At this stage the team comprised of myself, Matthew (Associate Producer), Edwina Sheridan (Production Co-ordinator), Sue Edelson (Production Manager). We were guided and supported by our Executives Pauline Duffy and Elliott Halpern. Mark O’Shea, of course, is fully involved in all stages of production, monitoring and injecting his own special expertise into our research and reconnaissance plans. Gerry Curry works in our travel office and prepares probable travel routes from our planned shoot schedules and we employed a production company in Sri Lanka to help with permits and translation.
I always start by pinning a map of the target country onto my notice board. It becomes a focal point for conversations and development of ideas between the Associate Producer and the Producer/Director. Matthew’s main responsibilities are story development, finding the right people to meet on his research trip and fixing permits with Film Location Services, our Sri Lankan production company. My role as Producer/Director concentrates on fine-tuning the storyline, planning sequences from a technical and editorial perspective and juggling the budget to make all of this work.
Matthew travelled out twenty-four days in advance of the first shoot day for the research trip. I joined up with him twelve days before the start of the shoot for my reconnaissance. By this point, the story should be nailed down and the prep is geared towards technical planning. But no matter how well you’re organised, this never happens and the research and prep continues right up until the day of shooting. O’Shea arrived two days before the shoot with the cameraman (Mark Stokes) and soundman (Terry Meadowcroft) arriving the day before filming began.
The research trip undertaken by the Associate Producer is probably the most critical stage. Here, the director hears for the first time how things really are on the ground. Matthew communicated with me at least once a day by telephone. Every three or four days I received a detailed update document via e-mail.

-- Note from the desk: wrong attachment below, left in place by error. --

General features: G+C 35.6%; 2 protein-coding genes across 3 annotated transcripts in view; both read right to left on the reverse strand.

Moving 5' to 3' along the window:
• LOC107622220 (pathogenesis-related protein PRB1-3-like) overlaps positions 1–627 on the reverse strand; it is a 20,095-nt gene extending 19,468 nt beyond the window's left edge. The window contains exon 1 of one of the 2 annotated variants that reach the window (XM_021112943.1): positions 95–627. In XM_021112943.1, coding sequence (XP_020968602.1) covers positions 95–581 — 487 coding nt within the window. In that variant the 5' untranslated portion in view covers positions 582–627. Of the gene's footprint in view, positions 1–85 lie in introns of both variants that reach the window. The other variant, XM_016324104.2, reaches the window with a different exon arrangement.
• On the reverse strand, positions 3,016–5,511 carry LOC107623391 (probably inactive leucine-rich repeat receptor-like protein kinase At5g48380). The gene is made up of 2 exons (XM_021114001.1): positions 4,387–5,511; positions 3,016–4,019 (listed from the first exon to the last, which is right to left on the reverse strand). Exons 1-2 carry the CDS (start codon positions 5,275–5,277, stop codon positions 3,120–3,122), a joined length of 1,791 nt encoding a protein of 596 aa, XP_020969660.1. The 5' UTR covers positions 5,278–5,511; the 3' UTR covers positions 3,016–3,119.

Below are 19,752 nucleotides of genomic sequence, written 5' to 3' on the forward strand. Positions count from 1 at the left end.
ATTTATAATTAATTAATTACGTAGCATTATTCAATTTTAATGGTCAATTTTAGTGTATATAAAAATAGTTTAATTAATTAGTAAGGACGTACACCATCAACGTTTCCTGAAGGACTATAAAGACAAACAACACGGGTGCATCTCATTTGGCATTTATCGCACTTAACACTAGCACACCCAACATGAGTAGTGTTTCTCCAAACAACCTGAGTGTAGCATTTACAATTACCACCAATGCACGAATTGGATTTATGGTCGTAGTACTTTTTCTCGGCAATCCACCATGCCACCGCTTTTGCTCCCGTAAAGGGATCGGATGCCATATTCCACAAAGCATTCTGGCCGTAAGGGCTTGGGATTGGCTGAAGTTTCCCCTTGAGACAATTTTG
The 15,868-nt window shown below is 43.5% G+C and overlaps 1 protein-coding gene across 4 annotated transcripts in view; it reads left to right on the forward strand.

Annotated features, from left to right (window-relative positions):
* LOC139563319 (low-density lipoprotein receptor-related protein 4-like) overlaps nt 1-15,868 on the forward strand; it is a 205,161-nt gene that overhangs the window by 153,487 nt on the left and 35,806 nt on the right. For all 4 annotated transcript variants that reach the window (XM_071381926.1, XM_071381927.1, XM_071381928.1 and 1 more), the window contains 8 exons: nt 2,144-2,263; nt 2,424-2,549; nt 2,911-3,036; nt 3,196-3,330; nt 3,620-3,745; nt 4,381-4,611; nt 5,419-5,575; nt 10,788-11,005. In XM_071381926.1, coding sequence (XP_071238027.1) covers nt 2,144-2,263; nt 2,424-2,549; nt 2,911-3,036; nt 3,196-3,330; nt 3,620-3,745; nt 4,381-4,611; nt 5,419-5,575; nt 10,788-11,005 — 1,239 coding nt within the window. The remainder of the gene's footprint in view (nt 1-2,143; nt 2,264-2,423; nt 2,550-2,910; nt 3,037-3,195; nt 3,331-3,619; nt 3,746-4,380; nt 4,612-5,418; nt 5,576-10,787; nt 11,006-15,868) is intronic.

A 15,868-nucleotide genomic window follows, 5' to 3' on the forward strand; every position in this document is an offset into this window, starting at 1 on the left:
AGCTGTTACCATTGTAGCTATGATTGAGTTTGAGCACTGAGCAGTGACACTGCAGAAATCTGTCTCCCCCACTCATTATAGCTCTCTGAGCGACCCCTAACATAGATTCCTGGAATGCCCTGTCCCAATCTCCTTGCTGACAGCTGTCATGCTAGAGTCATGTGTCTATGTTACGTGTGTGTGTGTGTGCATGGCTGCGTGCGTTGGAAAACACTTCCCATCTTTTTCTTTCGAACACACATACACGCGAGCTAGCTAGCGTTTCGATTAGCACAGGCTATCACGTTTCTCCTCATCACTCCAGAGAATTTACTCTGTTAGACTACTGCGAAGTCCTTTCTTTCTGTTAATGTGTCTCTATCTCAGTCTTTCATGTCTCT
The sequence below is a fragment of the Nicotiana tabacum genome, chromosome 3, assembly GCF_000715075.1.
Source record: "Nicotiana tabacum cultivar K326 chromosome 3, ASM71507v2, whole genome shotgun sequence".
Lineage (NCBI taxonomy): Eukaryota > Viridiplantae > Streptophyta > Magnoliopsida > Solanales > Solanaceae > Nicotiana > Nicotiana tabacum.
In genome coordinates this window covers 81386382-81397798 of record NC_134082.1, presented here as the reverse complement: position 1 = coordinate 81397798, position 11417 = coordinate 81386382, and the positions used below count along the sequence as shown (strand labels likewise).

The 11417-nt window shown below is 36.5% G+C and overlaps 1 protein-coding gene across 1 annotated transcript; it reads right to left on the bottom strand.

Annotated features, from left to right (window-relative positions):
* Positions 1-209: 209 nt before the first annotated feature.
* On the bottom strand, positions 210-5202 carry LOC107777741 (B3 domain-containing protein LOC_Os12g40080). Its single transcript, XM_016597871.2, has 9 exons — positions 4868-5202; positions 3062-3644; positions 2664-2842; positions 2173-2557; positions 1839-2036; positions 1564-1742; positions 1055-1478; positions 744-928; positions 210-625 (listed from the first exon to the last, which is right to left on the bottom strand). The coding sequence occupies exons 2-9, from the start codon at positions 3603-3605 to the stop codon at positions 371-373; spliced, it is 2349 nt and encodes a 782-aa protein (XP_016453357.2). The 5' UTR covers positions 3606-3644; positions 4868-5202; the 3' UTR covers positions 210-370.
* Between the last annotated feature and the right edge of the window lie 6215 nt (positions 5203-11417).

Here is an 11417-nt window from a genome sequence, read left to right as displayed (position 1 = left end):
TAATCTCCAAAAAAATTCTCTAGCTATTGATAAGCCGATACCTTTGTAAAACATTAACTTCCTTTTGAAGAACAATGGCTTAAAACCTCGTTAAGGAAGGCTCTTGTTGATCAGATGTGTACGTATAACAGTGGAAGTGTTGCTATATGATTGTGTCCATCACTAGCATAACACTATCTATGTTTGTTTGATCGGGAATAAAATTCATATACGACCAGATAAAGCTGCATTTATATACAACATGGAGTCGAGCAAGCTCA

My final days of preparation in the Leeds office while Matthew was conducting his research trip were quite bizarre. He would contact me from the most unexpected place. I remember him calling me from Bibile in the central eastern Sri Lanka. We discussed hotel logistics as he stood atop a giant boulder looking down into a valley where wild elephants were obliviously crashing through the dense jungle. On another occasion he’d stumbled across a carving of a Russell’s viper, on the fringe of the ancient city of Polonnaruwa. A hundred or so Macaque monkeys surrounded him – I could hardly hear him detail his progress.
The most enjoyable time for me as a director is getting on the plane for the reconnaissance knowing (or hoping) that everything is in place. At that point, you know you’re up and running and no time-consuming office responsibilities can get near you any more. The adventure is about to begin. The three weeks of on the ground planning and preparation on location before filming starts are when you can really see the film take shape.